Thursday, October 29, 2009

Galician Treats


This morning I went to my EarthBox and picked a bunch of Pimientos de Padron. I should've harvested a week ago, now they're a bit overripe and overgrown. But they'll still be tasty roasted in a skillet, sprinkled with coarse sea salt and drizzled with extra virgin olive oil.

Pimientos de Padron is classic Galician tapas treat. Ten years ago it was a rarity in the Bay Area, a small bag would set you back fifteen to twenty bucks. Happy Quail Farms in East Palo Alto was the first source I found locally. Soon, seeds and seedlings were being sold and given out (my friend Dan--aka Mr. Heirloom Tomatoes--gave me a couple) so I just started to grow my own. Hey, it's legal!

As the name indicates, pimientos de Padron originated in the historic town of Padron in the province of Galicia located in northwestern Spain above Portugal and off the Atlantic coast. It has been a great delicacy there for centuries, and it made the town famous throughout Spain for such an invaluable contribution to tapas. The folks in Padron celebrate their great capsicum with an annual gastronomic fiesta every first Saturday of August. 3,000 kilos of the celebrated peppers are cooked by the townspeople and served with corn bread and chorizos, washed down with copas of Rioja.

But what's the big deal about these chili peppers? Well, aside from tasting great, there's a burning surprise that awaits you when you munch on these. Most taste mild, but one in a few will set fire to your mouth. So the pleasure in eating these peppers is a kind of devious or kinky gastronomy. Of course, terroir is everything. The peppers that come from Padron is really intense in flavor, but the ones we grow here locally is milder but still delicious. My EarthBox sitting on the porch, with a southwest exposure, filled with organic soil from Sloat provides good terroir.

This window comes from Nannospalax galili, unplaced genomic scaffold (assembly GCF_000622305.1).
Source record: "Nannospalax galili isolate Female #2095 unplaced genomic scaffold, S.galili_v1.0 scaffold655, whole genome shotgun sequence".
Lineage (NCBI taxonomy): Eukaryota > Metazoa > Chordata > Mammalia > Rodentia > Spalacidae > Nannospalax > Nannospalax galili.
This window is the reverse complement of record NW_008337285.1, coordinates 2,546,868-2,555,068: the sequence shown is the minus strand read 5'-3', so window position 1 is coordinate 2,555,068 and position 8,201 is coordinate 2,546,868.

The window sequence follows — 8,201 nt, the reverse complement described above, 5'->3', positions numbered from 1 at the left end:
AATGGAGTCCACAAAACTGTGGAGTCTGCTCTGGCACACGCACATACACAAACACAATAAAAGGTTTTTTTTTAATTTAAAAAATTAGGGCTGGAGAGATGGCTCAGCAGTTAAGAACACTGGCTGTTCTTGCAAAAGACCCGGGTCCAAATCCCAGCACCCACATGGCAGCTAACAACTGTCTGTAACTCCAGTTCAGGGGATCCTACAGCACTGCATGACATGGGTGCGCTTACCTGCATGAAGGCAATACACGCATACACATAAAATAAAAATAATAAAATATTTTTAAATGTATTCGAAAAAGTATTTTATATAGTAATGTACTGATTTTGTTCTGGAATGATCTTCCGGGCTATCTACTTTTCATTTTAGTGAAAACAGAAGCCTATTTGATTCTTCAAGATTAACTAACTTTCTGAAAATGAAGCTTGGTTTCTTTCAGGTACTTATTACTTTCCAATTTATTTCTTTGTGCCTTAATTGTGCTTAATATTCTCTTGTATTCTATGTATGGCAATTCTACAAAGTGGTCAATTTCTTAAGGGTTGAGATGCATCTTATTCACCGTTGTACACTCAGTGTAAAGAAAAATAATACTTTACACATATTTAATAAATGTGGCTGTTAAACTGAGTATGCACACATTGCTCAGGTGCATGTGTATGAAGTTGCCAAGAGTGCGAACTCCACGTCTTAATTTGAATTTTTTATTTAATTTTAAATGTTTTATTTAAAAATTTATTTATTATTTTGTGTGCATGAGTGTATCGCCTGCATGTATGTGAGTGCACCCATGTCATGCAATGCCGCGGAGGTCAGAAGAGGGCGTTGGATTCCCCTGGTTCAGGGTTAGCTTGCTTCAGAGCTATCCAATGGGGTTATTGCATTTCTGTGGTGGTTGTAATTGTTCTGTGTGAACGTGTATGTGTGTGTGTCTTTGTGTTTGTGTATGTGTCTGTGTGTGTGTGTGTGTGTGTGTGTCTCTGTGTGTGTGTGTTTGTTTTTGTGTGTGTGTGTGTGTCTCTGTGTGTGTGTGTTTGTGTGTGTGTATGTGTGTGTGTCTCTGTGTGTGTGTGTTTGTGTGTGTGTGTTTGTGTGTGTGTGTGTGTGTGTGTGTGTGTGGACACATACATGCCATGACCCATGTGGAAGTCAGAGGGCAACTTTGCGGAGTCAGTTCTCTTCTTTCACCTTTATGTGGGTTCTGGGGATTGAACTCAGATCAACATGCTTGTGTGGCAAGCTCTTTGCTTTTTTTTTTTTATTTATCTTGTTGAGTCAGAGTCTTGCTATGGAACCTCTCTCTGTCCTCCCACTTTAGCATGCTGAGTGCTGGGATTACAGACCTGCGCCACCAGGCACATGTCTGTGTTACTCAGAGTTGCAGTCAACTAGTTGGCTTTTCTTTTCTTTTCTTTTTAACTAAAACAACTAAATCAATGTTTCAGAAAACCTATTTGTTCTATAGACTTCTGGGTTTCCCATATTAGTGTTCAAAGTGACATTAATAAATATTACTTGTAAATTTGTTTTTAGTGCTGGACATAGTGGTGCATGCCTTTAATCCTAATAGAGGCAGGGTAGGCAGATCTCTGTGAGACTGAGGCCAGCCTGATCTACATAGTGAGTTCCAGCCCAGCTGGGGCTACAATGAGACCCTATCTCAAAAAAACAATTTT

Aside from pimiento, Galicia produces marvelous wines from local grape varietals. This being a cool-climate area, Galicia produces Spain's greatest white wine in Albariño. An Albariño that knocked my socks off is the Leirana from Forja del Salnes. It is made from vines 40-years-old planted on a ridge of sand and granite soils. The vines yield an extremely small crop, just 2 kilos per vine for a total of 500 cases of wine! We are fortunate to sell a few bottles of it at Vineyard Gate.



Mencia is the great red wine of Galicia. In Bierzo, Alvaro Palacios has made this wine world famous, and almost as expensive as his legendary Priorat wines. However, it is in Ribeira Sacra, specifically in the subzone of Amandi, where Mencia verges on the sublime. Pedro M. Rodriguez Perez of Guimaro crafts elegant Mencia wines from steep terraced vineyards that he restored from antiquity. His flagship Mencia from old vines (viñas viejas) is another rarity that we sell at Vineyard Gate. This exalted wine offers fabulous concentration and graceful, layered flavors that cascade endlessly like the breathtaking terraces of the mountain vineyards.

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